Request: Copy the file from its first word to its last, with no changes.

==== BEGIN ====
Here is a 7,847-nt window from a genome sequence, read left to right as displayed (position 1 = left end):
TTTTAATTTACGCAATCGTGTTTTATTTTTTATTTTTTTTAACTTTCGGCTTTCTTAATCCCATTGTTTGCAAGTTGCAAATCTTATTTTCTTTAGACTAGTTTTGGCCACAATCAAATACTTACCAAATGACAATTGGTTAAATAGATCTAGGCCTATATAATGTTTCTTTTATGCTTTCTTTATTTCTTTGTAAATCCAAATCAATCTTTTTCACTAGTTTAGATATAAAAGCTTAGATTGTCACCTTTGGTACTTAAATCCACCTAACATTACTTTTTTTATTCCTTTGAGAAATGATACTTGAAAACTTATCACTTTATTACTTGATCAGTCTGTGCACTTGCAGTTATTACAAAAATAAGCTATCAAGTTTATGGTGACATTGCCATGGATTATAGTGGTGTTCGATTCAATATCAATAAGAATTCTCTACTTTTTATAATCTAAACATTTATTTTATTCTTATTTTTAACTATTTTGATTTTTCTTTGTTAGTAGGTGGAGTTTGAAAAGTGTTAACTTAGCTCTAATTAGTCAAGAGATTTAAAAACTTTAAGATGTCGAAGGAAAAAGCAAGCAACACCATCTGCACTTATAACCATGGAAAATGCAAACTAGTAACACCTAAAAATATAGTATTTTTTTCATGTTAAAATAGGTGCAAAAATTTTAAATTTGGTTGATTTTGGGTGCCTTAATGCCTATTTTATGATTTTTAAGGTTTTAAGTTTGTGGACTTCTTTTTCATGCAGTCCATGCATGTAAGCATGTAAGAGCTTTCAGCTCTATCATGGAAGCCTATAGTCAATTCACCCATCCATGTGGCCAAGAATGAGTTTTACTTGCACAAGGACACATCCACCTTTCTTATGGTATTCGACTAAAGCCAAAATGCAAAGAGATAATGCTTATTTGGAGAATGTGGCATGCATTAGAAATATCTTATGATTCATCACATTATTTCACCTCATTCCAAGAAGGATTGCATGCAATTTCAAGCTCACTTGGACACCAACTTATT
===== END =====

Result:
Here is a 7,847-nt window from a genome sequence, read left to right as displayed (position 1 = left end):
TTTTAATTTACGCAATCGTGTTTTATTTTTTATTTTTTTTAACTTTCGGCTTTCTTAATCCCATTGTTTGCAAGTTGCAAATCTTATTTTCTTTAGACTAGTTTTGGCCACAATCAAATACTTACCAAATGACAATTGGTTAAATAGATCTAGGCCTATATAATGTTTCTTTTATGCTTTCTTTATTTCTTTGTAAATCCAAATCAATCTTTTTCACTAGTTTAGATATAAAAGCTTAGATTGTCACCTTTGGTACTTAAATCCACCTAACATTACTTTTTTTATTCCTTTGAGAAATGATACTTGAAAACTTATCACTTTATTACTTGATCAGTCTGTGCACTTGCAGTTATTACAAAAATAAGCTATCAAGTTTATGGTGACATTGCCATGGATTATAGTGGTGTTCGATTCAATATCAATAAGAATTCTCTACTTTTTATAATCTAAACATTTATTTTATTCTTATTTTTAACTATTTTGATTTTTCTTTGTTAGTAGGTGGAGTTTGAAAAGTGTTAACTTAGCTCTAATTAGTCAAGAGATTTAAAAACTTTAAGATGTCGAAGGAAAAAGCAAGCAACACCATCTGCACTTATAACCATGGAAAATGCAAACTAGTAACACCTAAAAATATAGTATTTTTTTCATGTTAAAATAGGTGCAAAAATTTTAAATTTGGTTGATTTTGGGTGCCTTAATGCCTATTTTATGATTTTTAAGGTTTTAAGTTTGTGGACTTCTTTTTCATGCAGTCCATGCATGTAAGCATGTAAGAGCTTTCAGCTCTATCATGGAAGCCTATAGTCAATTCACCCATCCATGTGGCCAAGAATGAGTTTTACTTGCACAAGGACACATCCACCTTTCTTATGGTATTCGACTAAAGCCAAAATGCAAAGAGATAATGCTTATTTGGAGAATGTGGCATGCATTAGAAATATCTTATGATTCATCACATTATTTCACCTCATTCCAAGAAGGATTGCATGCAATTTCAAGCTCACTTGGACACCAACTTATT